It is impossible to deny, however that lots of produce is still just plain discarded due to not being pretty enough, and , the ‘ugly’ food problem is not just in the hands of the farmers, in fact, you might say its far from them.  In a 2016 article in The Age by Carol Richards and Bree Devin “the strict ‘quality’ standards required by the Coles and Woolworths duopoly means that a large volume of food does not reach the supermarket shelves. This is produce that does not meet size, shape and appearance specifications – such as bananas that are too small, or apples that are too red. If producers do not agree to meet these standards, they will lose access to approximately 70-80 per cent of the fresh food market in Australia.

Second, the two major food retailers do not take ownership of produce until it passes inspection at the distribution centres. It is here where suppliers, such as farmers and growers, are “invited” - under the supermarket’s corporate social responsibility initiatives - to donate rejected food to rescue organisations at their own cost, or otherwise pay for further transportation or dump fees.

Thirdly, in an effort to reduce the high levels of food wasted at the farm gate, Australian supermarkets [market] “ugly” food - food that does not meet strict cosmetic standards, but is still perfectly edible.”

And who deemed it not pretty enough?  Well?  We did. If consumer habits showed that misshapen, undersized or discoloured produce would turn a profit then grocery stores would sell them. After all ‘ugly’ produce is no less nutritious and no less delicious than ‘pretty’ produce. If its safe to do so, why not eat it?  Here’s where the catch-22 comes in, because why do we, the consumers, think that ‘ugly’ produce is unfit for our consumption?  Because ‘pretty’ produce is what’s being made available to us, ‘pretty’ produce is what’s being marketed to us.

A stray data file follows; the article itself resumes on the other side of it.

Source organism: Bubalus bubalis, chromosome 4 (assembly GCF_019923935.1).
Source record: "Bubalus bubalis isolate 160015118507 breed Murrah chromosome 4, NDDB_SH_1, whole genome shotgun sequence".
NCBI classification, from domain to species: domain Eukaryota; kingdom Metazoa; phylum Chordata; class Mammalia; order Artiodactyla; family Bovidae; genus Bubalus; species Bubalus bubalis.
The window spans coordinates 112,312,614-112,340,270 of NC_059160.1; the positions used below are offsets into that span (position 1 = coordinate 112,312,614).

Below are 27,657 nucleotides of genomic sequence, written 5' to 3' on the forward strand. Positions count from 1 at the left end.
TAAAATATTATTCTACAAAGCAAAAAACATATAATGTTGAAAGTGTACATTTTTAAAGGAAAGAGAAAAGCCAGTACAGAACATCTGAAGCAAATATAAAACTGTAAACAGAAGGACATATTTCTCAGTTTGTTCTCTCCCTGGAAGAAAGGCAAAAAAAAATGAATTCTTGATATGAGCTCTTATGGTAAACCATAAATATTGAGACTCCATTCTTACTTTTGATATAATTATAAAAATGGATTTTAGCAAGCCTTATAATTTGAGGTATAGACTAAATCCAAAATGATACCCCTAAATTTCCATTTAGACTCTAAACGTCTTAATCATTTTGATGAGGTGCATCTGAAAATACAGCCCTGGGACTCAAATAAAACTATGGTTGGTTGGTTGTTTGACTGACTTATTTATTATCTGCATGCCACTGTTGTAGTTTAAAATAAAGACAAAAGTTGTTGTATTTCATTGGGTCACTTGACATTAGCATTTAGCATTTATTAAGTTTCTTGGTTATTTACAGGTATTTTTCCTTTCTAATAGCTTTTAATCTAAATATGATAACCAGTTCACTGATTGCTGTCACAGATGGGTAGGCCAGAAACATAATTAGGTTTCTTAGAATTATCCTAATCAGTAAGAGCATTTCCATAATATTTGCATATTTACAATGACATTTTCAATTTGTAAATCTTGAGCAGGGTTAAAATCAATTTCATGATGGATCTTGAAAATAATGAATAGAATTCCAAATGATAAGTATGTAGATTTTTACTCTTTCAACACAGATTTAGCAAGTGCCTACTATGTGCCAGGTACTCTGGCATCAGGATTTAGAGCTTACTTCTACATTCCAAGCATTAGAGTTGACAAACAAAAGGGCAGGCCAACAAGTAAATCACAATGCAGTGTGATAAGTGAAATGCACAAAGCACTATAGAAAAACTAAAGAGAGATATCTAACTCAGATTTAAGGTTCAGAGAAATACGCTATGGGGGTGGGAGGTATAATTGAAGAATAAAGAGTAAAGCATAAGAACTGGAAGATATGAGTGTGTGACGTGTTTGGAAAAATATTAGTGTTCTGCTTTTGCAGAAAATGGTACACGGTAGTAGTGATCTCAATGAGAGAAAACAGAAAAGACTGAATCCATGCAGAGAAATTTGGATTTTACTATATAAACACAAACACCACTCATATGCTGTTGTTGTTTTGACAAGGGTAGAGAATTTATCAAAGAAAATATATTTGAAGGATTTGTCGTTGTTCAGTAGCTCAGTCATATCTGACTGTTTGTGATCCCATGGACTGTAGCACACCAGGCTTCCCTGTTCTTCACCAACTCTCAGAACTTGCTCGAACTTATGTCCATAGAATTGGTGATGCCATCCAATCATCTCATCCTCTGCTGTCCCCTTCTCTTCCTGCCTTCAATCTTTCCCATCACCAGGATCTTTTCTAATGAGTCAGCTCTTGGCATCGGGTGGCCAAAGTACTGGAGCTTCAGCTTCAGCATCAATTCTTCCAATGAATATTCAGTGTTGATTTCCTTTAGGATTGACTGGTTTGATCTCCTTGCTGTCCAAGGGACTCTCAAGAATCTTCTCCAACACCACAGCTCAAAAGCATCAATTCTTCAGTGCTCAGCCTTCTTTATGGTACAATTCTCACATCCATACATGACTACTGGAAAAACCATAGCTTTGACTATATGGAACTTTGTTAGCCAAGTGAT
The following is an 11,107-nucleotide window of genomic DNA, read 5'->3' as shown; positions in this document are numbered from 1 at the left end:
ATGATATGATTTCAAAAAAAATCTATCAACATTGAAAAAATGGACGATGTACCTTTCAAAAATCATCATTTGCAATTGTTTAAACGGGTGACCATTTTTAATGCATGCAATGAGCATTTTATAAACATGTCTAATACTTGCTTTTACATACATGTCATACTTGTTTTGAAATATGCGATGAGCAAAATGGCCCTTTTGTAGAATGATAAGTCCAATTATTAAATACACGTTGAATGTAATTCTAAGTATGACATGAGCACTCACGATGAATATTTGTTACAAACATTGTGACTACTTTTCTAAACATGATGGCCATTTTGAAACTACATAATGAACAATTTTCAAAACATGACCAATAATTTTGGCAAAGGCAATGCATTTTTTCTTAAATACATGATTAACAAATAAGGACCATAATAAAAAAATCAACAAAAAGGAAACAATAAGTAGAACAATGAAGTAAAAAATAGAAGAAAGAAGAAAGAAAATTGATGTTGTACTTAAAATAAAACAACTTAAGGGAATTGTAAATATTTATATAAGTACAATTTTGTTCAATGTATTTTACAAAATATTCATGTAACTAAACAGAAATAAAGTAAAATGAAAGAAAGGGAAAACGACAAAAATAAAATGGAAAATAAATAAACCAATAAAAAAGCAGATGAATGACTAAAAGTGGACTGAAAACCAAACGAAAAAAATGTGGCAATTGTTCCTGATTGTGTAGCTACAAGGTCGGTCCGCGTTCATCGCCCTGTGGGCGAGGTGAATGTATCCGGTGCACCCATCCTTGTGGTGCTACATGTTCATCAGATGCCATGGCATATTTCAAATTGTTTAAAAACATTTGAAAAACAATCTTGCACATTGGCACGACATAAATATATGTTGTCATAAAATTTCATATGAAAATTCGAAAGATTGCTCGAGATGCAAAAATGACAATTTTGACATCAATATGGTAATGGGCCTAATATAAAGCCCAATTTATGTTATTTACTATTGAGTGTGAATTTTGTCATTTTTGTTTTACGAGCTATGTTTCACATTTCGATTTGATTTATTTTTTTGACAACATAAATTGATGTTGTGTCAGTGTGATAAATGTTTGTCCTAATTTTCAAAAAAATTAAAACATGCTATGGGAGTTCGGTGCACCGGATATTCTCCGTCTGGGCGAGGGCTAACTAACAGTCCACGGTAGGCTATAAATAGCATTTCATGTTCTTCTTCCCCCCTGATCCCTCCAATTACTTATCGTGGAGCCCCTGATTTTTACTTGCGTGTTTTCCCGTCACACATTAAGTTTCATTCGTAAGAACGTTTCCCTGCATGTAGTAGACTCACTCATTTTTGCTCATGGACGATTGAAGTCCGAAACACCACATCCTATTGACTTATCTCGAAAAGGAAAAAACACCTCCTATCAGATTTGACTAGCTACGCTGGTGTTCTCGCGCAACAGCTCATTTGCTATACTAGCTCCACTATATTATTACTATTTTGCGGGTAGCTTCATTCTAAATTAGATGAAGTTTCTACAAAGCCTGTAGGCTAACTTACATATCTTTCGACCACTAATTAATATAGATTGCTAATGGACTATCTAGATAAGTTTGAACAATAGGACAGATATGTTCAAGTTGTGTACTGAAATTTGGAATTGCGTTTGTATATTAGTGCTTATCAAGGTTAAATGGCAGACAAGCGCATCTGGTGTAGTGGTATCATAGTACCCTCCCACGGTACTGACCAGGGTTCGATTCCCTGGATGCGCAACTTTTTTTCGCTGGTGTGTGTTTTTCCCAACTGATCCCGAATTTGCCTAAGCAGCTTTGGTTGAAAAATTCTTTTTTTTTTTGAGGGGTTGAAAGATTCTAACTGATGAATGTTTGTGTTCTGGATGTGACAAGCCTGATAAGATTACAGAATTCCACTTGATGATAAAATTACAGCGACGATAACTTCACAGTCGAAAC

And on top of that, ‘pretty’ produce is being marketed to us as higher status, as if by purchasing something that doesn’t look picture perfect you are purchasing a lesser product and therefore you, somehow are lesser.  What happens then?  ‘Ugly’ produce goes for a lesser price. What happens then?  Busineseses and farmers fear for the effects on their profits. 

What an absolute pickle. *Talk about an ugly, but delicious, cucumber*

So we decided to do a little something about it in our own beery way, and purchase that ‘ugly’ fruit at its source.  We decided to take these underappreciated plums, raspberries and peaches and make some wicked Aussie Wild Ales with them, and we can’t wait to share their delicious imperfections with all of you!

Works Cited

Chavie Lieber. “Food Waste: A Scientist Explains Why Ugly Produce Won’t Solve It.Vox, Vox, 26 Feb. 2019.

“Department of Agriculture, Water and the Environment.” Department of Agriculture, Water and the

Kane, Annie. “Australia’s 7.5m Tonnes of Food Waste: Can ‘Ugly Food’ Campaigns Solve the Problem?The Guardian, The Guardian, 2 Aug. 2018.

Richards, Carol, and Bree Devin. “Powerful Supermarkets Push the Cost of Food Waste on to Suppliers, Charities.” The Age, 2 Mar. 2016.

Taber, Sarah. “Perspective: Farms Aren’t Tossing Perfectly Good Produce. You Are.The Washington Post, 8 Mar. 2019,